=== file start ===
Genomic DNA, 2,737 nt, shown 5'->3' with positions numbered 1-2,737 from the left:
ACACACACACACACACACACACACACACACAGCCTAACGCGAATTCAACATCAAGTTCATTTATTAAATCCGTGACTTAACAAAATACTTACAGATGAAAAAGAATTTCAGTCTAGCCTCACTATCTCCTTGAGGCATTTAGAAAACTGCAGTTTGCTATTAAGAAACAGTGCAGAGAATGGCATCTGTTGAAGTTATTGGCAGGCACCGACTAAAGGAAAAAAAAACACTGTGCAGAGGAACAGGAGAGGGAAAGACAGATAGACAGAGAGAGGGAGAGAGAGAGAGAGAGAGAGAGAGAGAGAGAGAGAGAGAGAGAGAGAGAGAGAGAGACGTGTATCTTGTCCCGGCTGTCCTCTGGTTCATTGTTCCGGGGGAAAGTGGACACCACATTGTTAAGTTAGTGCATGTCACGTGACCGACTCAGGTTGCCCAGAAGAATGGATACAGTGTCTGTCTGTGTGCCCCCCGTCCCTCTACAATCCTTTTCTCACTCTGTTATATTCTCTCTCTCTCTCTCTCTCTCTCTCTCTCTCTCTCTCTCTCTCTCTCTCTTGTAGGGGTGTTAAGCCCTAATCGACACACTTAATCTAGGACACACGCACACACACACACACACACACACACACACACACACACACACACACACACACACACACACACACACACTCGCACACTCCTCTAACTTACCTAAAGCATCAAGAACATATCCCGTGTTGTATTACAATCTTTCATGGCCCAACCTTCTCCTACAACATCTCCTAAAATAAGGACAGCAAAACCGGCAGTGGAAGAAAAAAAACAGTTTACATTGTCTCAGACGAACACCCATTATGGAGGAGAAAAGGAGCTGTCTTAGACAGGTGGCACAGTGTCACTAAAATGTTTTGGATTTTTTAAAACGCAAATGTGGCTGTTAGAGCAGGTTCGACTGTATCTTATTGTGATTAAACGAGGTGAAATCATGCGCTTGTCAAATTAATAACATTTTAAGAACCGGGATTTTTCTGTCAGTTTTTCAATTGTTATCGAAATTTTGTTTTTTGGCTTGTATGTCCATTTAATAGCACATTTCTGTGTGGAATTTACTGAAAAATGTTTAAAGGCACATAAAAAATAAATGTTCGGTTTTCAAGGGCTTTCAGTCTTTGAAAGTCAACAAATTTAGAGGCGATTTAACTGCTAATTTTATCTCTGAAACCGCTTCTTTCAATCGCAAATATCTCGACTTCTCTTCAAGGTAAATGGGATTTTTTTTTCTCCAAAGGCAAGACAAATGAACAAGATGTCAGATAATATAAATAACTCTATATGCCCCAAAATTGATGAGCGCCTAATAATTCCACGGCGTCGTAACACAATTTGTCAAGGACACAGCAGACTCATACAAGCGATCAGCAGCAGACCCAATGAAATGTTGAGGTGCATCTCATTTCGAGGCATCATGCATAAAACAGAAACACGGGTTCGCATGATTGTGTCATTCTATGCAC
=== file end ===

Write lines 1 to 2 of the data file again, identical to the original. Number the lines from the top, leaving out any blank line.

Genomic DNA, 2,737 nt, shown 5'->3' with positions numbered 1-2,737 from the left:
ACACACACACACACACACACACACACACACAGCCTAACGCGAATTCAACATCAAGTTCATTTATTAAATCCGTGACTTAACAAAATACTTACAGATGAAAAAGAATTTCAGTCTAGCCTCACTATCTCCTTGAGGCATTTAGAAAACTGCAGTTTGCTATTAAGAAACAGTGCAGAGAATGGCATCTGTTGAAGTTATTGGCAGGCACCGACTAAAGGAAAAAAAAACACTGTGCAGAGGAACAGGAGAGGGAAAGACAGATAGACAGAGAGAGGGAGAGAGAGAGAGAGAGAGAGAGAGAGAGAGAGAGAGAGAGAGAGAGAGAGAGAGAGACGTGTATCTTGTCCCGGCTGTCCTCTGGTTCATTGTTCCGGGGGAAAGTGGACACCACATTGTTAAGTTAGTGCATGTCACGTGACCGACTCAGGTTGCCCAGAAGAATGGATACAGTGTCTGTCTGTGTGCCCCCCGTCCCTCTACAATCCTTTTCTCACTCTGTTATATTCTCTCTCTCTCTCTCTCTCTCTCTCTCTCTCTCTCTCTCTCTCTCTCTCTTGTAGGGGTGTTAAGCCCTAATCGACACACTTAATCTAGGACACACGCACACACACACACACACACACACACACACACACACACACACACACACACACACACACACACACACACTCGCACACTCCTCTAACTTACCTAAAGCATCAAGAACATATCCCGTGTTGTATTACAATCTTTCATGGCCCAACCTTCTCCTACAACATCTCCTAAAATAAGGACAGCAAAACCGGCAGTGGAAGAAAAAAAACAGTTTACATTGTCTCAGACGAACACCCATTATGGAGGAGAAAAGGAGCTGTCTTAGACAGGTGGCACAGTGTCACTAAAATGTTTTGGATTTTTTAAAACGCAAATGTGGCTGTTAGAGCAGGTTCGACTGTATCTTATTGTGATTAAACGAGGTGAAATCATGCGCTTGTCAAATTAATAACATTTTAAGAACCGGGATTTTTCTGTCAGTTTTTCAATTGTTATCGAAATTTTGTTTTTTGGCTTGTATGTCCATTTAATAGCACATTTCTGTGTGGAATTTACTGAAAAATGTTTAAAGGCACATAAAAAATAAATGTTCGGTTTTCAAGGGCTTTCAGTCTTTGAAAGTCAACAAATTTAGAGGCGATTTAACTGCTAATTTTATCTCTGAAACCGCTTCTTTCAATCGCAAATATCTCGACTTCTCTTCAAGGTAAATGGGATTTTTTTTTCTCCAAAGGCAAGACAAATGAACAAGATGTCAGATAATATAAATAACTCTATATGCCCCAAAATTGATGAGCGCCTAATAATTCCACGGCGTCGTAACACAATTTGTCAAGGACACAGCAGACTCATACAAGCGATCAGCAGCAGACCCAATGAAATGTTGAGGTGCATCTCATTTCGAGGCATCATGCATAAAACAGAAACACGGGTTCGCATGATTGTGTCATTCTATGCAC